coffer dam stretches across the Oma river in Ethipoia. The coffer dam is a smaller dam that blocks off the flow of the river during construction of the main dam, the Gibe III dam will eventually reach 778 feet high, spanning the picured canyon, and provide 1,870 megawatts of electricity to the surrounding region.
Courtesy Ernie and Candy Schrader
If there were an award for most-traveled Walla Wallan, Ernie Schrader would likely win it.
Schrader, who competes in endurance horse-racing in his spare time, has been to more than 35 countries while working on more than 100 different dams across the globe as an engineer.
“Every time I think I’m going to retire, I get a call from some dam that will use a new material, or be the highest in the world or something like that.”
– Ernie Schrader
Most recently, Schrader returned from an April visit to the Gibe III Dam on the Omo River in Ethiopia, for which he is a consulting engineer and principal designer. Schrader also spoke at the Africa 2013 conference in the Ethiopian capital, Addis Abbaba, a conference on hydropower and water storage.
The Gibe III will be the tallest dam on the African continent at roughly 778 feet high — and taller than any dam in the U.S. — and it will provide 1,870 megawatts of electricity to the region.
The dam is the tallest of its kind anywhere in the world, using a construction technique known as roller-compacted concrete (RCC), which Schrader helped pioneer in the 80s as the principal designer and construction manager for the Willow Creek Dam in Heppner.
“When you get up to this height, the water pressures are extraordinary,” Schrader said.
Although the dam will be the largest of its kind when finished, Schrader thinks the RCC method has yet to reach its limits.
“In the 1920s you had the Wright brothers, who thought you could only fly up to 30,000 feet,” Schrader said. “It’s just a matter of new technology and, when you’re pushing the limits, making sure you do it right.”
Gibe III is, not surprisingly, the third in a series of dams being built by the Ethiopian Electric Power Corporation. Gibe III’s power output will more than double the national output for Ethiopia.
In its entirety, the project is about 62 percent constructed as of Oct. 2012 and on schedule to finish in December of 2014, however Schrader, a principle advisor for the 1.55 billion Euro project ($2 billion), said the dam itself is only about 33 percent completed and has about two more years before it will be finished.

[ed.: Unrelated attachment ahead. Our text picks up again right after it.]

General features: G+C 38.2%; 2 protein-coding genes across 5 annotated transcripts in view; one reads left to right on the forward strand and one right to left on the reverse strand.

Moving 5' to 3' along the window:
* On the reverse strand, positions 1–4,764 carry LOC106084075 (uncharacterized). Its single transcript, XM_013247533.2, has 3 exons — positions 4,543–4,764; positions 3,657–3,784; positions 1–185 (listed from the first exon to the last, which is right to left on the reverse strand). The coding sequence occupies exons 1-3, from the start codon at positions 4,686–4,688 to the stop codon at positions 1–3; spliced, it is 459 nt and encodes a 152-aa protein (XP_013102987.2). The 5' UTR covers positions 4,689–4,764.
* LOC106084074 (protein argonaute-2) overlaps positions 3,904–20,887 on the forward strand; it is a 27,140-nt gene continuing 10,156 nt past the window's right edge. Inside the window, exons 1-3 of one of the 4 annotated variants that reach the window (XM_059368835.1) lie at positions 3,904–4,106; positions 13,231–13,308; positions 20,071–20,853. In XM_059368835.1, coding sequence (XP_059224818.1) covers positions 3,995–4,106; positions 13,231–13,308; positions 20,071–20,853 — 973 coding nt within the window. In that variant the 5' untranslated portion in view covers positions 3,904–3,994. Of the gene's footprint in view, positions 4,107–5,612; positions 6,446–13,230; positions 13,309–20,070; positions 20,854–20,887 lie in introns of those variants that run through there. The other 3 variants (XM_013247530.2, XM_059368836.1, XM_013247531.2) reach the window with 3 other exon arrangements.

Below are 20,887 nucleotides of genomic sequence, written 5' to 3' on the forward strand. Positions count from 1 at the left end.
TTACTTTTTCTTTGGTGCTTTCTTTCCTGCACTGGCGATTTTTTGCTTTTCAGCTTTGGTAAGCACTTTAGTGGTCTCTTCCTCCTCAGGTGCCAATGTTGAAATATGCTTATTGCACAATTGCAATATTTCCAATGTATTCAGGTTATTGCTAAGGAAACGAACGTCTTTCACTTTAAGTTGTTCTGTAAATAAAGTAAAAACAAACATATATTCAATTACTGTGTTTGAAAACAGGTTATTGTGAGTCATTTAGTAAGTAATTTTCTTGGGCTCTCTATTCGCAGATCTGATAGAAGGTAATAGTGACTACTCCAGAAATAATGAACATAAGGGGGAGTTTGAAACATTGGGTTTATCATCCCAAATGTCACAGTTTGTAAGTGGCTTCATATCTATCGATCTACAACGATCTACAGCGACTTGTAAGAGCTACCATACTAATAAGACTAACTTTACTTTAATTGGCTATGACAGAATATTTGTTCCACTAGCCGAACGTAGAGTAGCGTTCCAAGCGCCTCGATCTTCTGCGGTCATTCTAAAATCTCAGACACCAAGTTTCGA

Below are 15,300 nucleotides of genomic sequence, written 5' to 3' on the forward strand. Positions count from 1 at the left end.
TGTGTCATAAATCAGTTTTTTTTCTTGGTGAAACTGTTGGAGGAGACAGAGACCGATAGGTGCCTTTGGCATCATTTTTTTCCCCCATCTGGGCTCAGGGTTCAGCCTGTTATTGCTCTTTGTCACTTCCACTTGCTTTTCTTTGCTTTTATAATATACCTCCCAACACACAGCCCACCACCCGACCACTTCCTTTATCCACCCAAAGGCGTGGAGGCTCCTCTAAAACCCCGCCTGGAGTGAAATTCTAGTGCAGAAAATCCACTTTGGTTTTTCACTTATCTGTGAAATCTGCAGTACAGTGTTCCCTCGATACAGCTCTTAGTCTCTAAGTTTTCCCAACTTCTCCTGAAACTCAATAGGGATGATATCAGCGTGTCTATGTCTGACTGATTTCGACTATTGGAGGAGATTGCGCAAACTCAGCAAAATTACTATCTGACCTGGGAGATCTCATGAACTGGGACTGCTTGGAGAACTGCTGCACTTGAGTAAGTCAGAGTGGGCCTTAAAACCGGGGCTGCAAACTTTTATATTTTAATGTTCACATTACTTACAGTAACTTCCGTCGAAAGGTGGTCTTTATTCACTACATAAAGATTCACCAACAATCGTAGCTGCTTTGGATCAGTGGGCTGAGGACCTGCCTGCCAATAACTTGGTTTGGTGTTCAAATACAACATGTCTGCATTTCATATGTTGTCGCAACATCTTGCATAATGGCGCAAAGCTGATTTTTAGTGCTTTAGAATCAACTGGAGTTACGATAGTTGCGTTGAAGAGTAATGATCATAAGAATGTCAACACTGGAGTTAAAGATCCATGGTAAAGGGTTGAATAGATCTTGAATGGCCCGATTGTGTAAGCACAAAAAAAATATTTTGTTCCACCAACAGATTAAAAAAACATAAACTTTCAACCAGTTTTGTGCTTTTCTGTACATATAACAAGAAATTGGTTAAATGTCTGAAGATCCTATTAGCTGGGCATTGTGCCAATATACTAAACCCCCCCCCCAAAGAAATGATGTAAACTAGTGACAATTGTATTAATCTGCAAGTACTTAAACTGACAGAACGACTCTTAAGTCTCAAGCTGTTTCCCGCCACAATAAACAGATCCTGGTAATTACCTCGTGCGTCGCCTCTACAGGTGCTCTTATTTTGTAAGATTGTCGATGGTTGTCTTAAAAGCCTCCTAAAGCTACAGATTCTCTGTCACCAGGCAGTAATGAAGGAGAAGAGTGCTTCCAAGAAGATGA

The mammoth construction project, which began in 2006, employs about 6,000 workers, the majority of which are Ethiopian.
One of the developments that makes the Gibe III dam possible is the method by which the concrete is delivered.
More than 35,000 tons of concrete are being poured per day. The concrete is made on site and transported down a sheer canyon wall to the construction site via a system of conveyor belts, where it is poured straight into position. As the concrete is poured, concrete rollers spread and compact the material. Once each layer dries, the next layer is poured on, allowing the dam to be constructed rapidly and economically.
Schrader, who holds a PhD. in mechanical engineering, is also employed on the Grand Ethiopian Rennaissance Dam Project (commonly referred to as the GERD), a controversial dam being built on the Blue Nile on Ethiopia’s Sudanese border.
The dam, which has been under contstruction for two years, will have a generating capacity of 5,250 megawatts, dwarfing any other power source on the continent.
But it has been the source of international tension, as Egypt fears the dam will impact its water rights from the Nile, for which the Blue Nile is one of two major tributaries, according to a June 17 Associated Press report.
The projected height of the dam is 558 feet and it will stretch more than a mile across the Blue Nile, creating the Millenium Resevoir, with a 63 billion cubic-meter capacity.
Schrader, 65, visits different projects frequently, sometimes having back-to-back trips to different countries for months at a time, but sometimes spending weeks at a time in Walla Walla.
He said the world-wide travel has become less enjoyable over the years, but he has no plans to retire.
“I would love to retire,” Schrader said. “But I think I never really will. Every time I think I’m going to retire, I get a call from some dam that will use a new material, or be the highest in the world or something like that.”
“How can you say no to that?”